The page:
> Create and fix the snapshot descriptor file:
> $ hdfs dfs -mkdir
> s3://<HBase_on_S3_root_dir>/.hbase-snapshot/<snapshot_name>/.tabledesc
> $ hdfs dfs -mv
> s3://<HBase_on_S3_root_dir>/.hbase-snapshot/<snapshot_name>/.tableinfo.<*>
> s3://<HBase_on_S3_root_dir>/.hbase-snapshot/<snapshot_name>/.tabledesc
> Restore the snapshot:
> $ echo "restore_snapshot '<snapshot_name>'" | hbase shell
> Option 2: Migrate to HBase on S3 using Export and Import
> As I discussed in the earlier sections, HBase snapshots and ExportSnapshot
> are great options for migrating tables. But sometimes you want to migrate
> only part of a table, so you need a different tool. In this section, I
> describe how to use the HBase Export and Import utilities.
> The steps to migrate a table to HBase on S3 using Export and Import is not
> much different from the steps provided in the HBase documentation. In those
> docs, you can also find detailed information, including how you can use
> them
> to migrate part of a table.
> The following steps show how you can use Export and Import to migrate a
> table to HBase on S3.
> From your source cluster, export the HBase table:
> $ hbase org.apache.hadoop.hbase.mapreduce.Export <table_name>
> s3://<table_s3_backup>/<location>/
> In the destination cluster, create the target table into which to import
> data. Ensure that the column families in the target table are identical to
> the exported/source table’s column families.
> From the destination cluster, import the table using the Import utility:
> $ hbase org.apache.hadoop.hbase.mapreduce.Import '<table_name>'
> s3://<table_s3_backup>/<location>/
> HBase snapshots are usually the recommended method to migrate HBase tables.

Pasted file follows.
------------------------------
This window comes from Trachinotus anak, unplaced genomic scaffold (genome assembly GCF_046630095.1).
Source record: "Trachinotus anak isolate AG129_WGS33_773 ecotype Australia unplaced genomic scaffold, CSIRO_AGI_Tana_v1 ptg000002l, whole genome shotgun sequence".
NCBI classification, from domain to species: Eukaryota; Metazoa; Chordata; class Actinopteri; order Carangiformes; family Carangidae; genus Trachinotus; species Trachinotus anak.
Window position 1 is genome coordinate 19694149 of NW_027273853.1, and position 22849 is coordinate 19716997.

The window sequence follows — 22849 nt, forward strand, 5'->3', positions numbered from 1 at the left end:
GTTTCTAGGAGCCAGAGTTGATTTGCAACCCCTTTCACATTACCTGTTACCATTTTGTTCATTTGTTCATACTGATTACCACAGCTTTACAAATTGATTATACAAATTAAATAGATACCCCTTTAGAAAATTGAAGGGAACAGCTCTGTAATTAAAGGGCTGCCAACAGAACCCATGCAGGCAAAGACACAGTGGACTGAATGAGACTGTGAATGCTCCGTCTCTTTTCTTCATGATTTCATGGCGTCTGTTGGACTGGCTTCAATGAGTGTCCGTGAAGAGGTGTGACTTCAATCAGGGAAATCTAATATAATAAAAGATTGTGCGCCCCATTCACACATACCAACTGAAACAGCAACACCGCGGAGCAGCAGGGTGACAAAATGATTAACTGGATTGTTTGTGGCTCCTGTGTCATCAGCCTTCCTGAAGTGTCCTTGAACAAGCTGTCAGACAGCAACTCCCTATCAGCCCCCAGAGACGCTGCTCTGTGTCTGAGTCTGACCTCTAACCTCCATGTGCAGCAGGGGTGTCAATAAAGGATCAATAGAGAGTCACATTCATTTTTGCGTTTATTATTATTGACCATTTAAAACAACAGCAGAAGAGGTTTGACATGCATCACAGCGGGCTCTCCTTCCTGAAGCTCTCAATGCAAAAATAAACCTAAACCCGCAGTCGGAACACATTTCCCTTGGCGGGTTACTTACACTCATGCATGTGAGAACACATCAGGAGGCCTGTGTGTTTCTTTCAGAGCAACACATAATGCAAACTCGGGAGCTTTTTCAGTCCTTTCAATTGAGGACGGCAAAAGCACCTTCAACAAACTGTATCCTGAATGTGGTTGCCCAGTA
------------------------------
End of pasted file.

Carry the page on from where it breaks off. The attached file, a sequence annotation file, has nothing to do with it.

> However, the Export and Import utilities can be useful for test use cases
> in
> which you migrate only a small part of your table and test your
> application.
> It’s also handy if you’re migrating from an HBase cluster that does not
> have
> the HBase snapshots feature.
> Option 3: Migrate to HBase on S3 using CopyTable
> Similar to the Export and Import utilities, CopyTable is an HBase utility
> that you can use to copy part of HBase tables. However, keep in mind that
> CopyTable doesn’t work if you’re copying or migrating tables between HBase
> versions that are not wire compatible (for example, copying from HBase 0.94
> to HBase 1.x).
> For more information and examples, see CopyTable in the HBase
> documentation.
> Conclusion
> In this post, I demonstrated how you can use common HBase backup utilities
> to migrate your tables easily to HBase on S3. By using HBase snapshots, you
> can migrate entire tables to  HBase <https://tekslate.com/>   on S3. To
> test
> HBase on S3 by migrating or copying only part of your tables, you can use
> the HBase Export, Import, or CopyTable utilities.
> If you have questions or suggestions, please comment below.
> --
> View this message in context: http://apache-hbase.679495.n3.
> nabble.com/Tips-for-Migrating-to-Apache-HBase-on-Amazon-S3-
> from-HDFS-tp4089926.html
> Sent from the HBase Developer mailing list archive at Nabble.com.